• By Adam Probst, Extension Agent

Agriculture & Natural Resources

Selecting wheat varieties Source: Dr. Carl Bradley, UK Plant Pathologist; Dr. Dave Van Sanford, UK Wheat Breeder; Bill Bruening, UK Research Specialist One of the most critical management decisions Kentucky wheat producers must make in late summer/early fall is choosing which wheat varieties to grow. Even though Kentucky’s climate is extremely variable from year to year, there are several must-have traits: yield and test weight are always at the top of the list, but disease and lodging resistance are essential as well. Growers should look for those varieties with adaptation to Kentucky’s extreme year-to-year climatic variation, and it is important that growers select varieties that differ in harvest maturity so that every variety is not ready to combine at once.

In short, wheat growers can minimize risk by planting varieties that have demonstrated track records of good yield and test weight, which complement one another for disease resistance and maturity. Straw or forage yield potential might be another issue to consider. The rule of thumb for minimizing the potential loss to spring freezes is that the first variety planted in the fall should be a later heading variety, and varieties which head early should be planted last. Significant spring freeze damage has occurred in past growing seasons in Kentucky, and in general, it has been early flowering varieties planted too early in the fall that have been damaged by the freeze the most.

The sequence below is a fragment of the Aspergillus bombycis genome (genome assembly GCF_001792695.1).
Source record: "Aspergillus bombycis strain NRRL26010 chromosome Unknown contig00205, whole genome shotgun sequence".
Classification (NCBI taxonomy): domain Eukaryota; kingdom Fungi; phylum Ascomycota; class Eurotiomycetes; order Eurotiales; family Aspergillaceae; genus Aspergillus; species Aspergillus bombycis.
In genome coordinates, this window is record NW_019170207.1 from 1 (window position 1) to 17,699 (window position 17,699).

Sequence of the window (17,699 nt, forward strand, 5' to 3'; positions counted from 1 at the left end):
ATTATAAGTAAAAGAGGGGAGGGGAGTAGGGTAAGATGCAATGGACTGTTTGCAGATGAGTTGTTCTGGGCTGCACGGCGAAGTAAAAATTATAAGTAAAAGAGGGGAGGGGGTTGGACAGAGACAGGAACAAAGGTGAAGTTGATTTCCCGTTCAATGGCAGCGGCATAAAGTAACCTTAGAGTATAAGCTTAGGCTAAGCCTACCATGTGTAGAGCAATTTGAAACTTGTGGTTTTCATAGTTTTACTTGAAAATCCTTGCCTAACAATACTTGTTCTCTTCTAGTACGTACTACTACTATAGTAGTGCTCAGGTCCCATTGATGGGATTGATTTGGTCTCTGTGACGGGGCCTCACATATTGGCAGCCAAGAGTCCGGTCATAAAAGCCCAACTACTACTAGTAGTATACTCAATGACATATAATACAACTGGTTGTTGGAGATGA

Selection of varieties with differences in heading dates is also important to ensure that the varieties planted are actually different and not the same genetic line licensed under different brand names. Plant height, head type, and straw or forage yield potential, can also help navigate potential branding issues among a group of high grain yielding varieties. Maturity is also important when considering disease, in particular head scab.

In years when scab is a problem, early flowering varieties may be hit hard, while later flowering types may face less pressure, and vice versa depending on the season. Although scab was not a serious problem for most growers in Kentucky in 2018, our crop is always at risk because of the prevalent rotation in which wheat is planted after corn. While no varieties are completely resistant to scab, there are now a number of varieties which have shown moderate resistance.

Under heavy scab pressure, utilization of varieties with resistance and applying the right fungicide at the proper time can dramatically minimize damage. Fungicides are great tools that can be used to help reduce scab, nonetheless, susceptible varieties can still be severely damaged in years that are favorable for scab, despite the application of a fungicide. Though multiple characteristics need to be considered, variety selection is widely recognized as the simplest and most cost effective way to maximize production profitability. The University of Kentucky wheat variety performance data is available online at http://www.uky.edu/Ag/wheatvarietytest/.

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